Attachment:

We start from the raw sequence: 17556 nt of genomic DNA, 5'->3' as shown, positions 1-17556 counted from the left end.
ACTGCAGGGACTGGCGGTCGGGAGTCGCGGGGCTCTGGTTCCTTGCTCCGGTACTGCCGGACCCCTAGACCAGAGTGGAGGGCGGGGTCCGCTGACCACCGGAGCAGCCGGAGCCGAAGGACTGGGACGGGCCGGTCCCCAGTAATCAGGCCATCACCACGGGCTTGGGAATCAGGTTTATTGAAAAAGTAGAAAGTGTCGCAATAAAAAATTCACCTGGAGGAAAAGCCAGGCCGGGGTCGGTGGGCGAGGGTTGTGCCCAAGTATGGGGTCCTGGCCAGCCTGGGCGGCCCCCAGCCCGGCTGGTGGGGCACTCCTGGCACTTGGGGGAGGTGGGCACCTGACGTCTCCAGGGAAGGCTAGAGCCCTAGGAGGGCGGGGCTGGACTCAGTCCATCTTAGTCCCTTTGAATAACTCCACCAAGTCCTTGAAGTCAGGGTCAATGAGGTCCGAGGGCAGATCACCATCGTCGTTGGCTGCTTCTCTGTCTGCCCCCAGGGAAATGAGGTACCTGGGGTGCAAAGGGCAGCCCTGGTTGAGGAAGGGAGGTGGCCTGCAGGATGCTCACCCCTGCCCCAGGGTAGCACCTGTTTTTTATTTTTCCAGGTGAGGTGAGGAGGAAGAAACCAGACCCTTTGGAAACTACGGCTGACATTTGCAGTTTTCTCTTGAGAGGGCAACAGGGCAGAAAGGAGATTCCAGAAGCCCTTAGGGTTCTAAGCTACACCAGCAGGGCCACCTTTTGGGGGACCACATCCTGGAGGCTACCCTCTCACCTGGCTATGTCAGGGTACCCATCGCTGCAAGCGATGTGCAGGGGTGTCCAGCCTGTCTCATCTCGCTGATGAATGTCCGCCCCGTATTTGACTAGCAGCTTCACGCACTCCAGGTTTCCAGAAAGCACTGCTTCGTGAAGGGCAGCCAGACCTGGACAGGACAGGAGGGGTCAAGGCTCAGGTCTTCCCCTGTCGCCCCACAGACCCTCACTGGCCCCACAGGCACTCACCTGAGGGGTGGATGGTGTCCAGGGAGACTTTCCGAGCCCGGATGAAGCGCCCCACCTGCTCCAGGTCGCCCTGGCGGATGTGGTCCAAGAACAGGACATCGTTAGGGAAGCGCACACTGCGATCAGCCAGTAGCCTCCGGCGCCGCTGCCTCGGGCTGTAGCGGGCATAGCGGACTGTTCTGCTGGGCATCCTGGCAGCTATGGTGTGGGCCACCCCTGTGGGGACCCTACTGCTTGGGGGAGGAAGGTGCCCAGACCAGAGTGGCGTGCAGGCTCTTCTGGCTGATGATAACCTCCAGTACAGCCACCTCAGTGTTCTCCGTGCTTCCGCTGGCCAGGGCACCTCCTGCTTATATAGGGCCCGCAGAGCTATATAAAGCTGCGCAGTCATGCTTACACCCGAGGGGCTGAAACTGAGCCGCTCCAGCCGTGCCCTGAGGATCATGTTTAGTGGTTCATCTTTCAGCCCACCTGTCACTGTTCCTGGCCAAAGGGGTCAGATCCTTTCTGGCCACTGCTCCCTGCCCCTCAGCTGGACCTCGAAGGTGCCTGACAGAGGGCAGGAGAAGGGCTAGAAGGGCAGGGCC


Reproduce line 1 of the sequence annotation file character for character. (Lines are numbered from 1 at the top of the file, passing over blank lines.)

We start from the raw sequence: 17556 nt of genomic DNA, 5'->3' as shown, positions 1-17556 counted from the left end.